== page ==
George Staphos - Banc of America/Merrill Lynch

Hi, guys. How are you, good morning.

Harris DeLoach

Good morning George, how are you?

George Staphos - Banc of America/Merrill Lynch

Not too bad. I guess the question I had to start, and we look at it a little bit differently here, I apologies, busy day with earnings. Even with the sequential pickup in the third quarter and 2% cores and paper. The EBIT number if we look at it correctly, didn't really move much from the second quarter level.

If that's correct, what were the impairments to think a better, if you will conversion of volume sequentially to dollar profitability?

Charles Hupfer

George, let me comment just briefly, obviously the Tubes and Cores/Paper segment was up from the third quarter. And that would have been the volume, that would have been the 6% and it is actually by 5.7% if I recall correctly, that was up.

And then, where we did see some squeeze. We had a positive price cost in the second quarter in that particular segment and modestly negative one in the third quarter. And again that's because we set those contract prices when OCC was at $60 a ton and then propylene moved up to 80. And so I think that the volume was there or as I said, improvement in the volume was there.

But we did see a flip between positive price cost in second quarter and negative price cost in the third quarter. And again though, I mentioned earlier that we may see some of that same impact in the fourth quarter because we would have set the same prices with the September OCC at $80 a ton. And then propylene moved down to 70, and I don't know what it will do through the rest of the year, but it probably shows more weakness than strength.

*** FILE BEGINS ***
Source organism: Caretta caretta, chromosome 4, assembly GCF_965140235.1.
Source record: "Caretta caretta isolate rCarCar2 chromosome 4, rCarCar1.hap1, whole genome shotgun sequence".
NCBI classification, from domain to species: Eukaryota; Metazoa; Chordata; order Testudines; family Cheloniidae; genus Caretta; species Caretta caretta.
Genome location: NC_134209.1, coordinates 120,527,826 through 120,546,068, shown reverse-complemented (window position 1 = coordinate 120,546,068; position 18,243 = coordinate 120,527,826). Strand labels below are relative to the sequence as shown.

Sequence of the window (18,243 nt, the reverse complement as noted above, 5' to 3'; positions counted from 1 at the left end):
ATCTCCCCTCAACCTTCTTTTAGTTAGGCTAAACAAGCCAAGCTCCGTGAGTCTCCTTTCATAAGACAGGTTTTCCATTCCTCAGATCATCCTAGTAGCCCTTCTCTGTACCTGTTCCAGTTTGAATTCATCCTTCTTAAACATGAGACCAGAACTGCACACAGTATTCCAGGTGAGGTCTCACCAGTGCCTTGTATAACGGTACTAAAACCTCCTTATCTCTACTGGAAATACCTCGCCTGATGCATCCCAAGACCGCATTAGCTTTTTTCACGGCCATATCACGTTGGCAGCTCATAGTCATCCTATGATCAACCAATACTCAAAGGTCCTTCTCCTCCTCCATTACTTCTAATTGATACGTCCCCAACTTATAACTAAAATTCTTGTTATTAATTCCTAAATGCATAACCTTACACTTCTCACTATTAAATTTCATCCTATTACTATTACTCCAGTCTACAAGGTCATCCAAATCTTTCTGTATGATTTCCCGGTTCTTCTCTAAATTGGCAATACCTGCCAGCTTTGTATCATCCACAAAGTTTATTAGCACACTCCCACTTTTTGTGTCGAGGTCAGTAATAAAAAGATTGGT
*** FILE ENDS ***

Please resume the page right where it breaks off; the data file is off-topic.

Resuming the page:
George Staphos - Banc of America/Merrill Lynch

Okay, understood. I guess, I would have expected to see a bit more incremental profitability given that sequential pick up in volume. But was there any other factor as in the price cost flip that kept if you will led on the Tube and Core segment profitability in the quarter?

Harris DeLoach

George, I would say two things to that. Actually we had two product quality claims in the quarter, and it cost us 7.5 or $0.02 a share which was very disappointing in that one time occurrences and I think behind us. And in addition to that with metal volumes on the industrial side of the business, we have some more on accruals or performance based calculations that kicked in and we had to go back to the first of the year and catch that up and the quarter as well.

So that would be... those would be the other few factors that will impact full earnings down a little bit.

George Staphos - Banc of America/Merrill Lynch

Okay. To follow-on and I will turn it over. The product quality claims, can you give us any color on that? And my take on that was that the $0.02 in total impact, right Harris?

Harris DeLoach

I would say more to 7.5 George.

George Staphos - Banc of America/Merrill Lynch

Okay, got it. And the other thing, Charlie do you happen to have for the consolidated operations, the pre-tax had after-tax affect of the restructuring and the gain?

Charles Hupfer

Yeah, I do. Actually, looking at that, I just walk down once again; the EBIT impact, there is a little bit of rounding here. So, it is about $100,000 negative at the income before equity line, and then... so that the income line, its $100,000 negative, there is no tax impact on that number. And then the minority interest, it's a negative 3.1 million and that's what brings the total to 3.2 million.

So, as I am looking across this, the as reported EBIT was $74.8 million, $200,000 of restructuring takes back to 75 million. And then interest is unchanged, taxes are unchanged. That means that the income before equity and others is 49 million and base equity and affiliates is 49.1.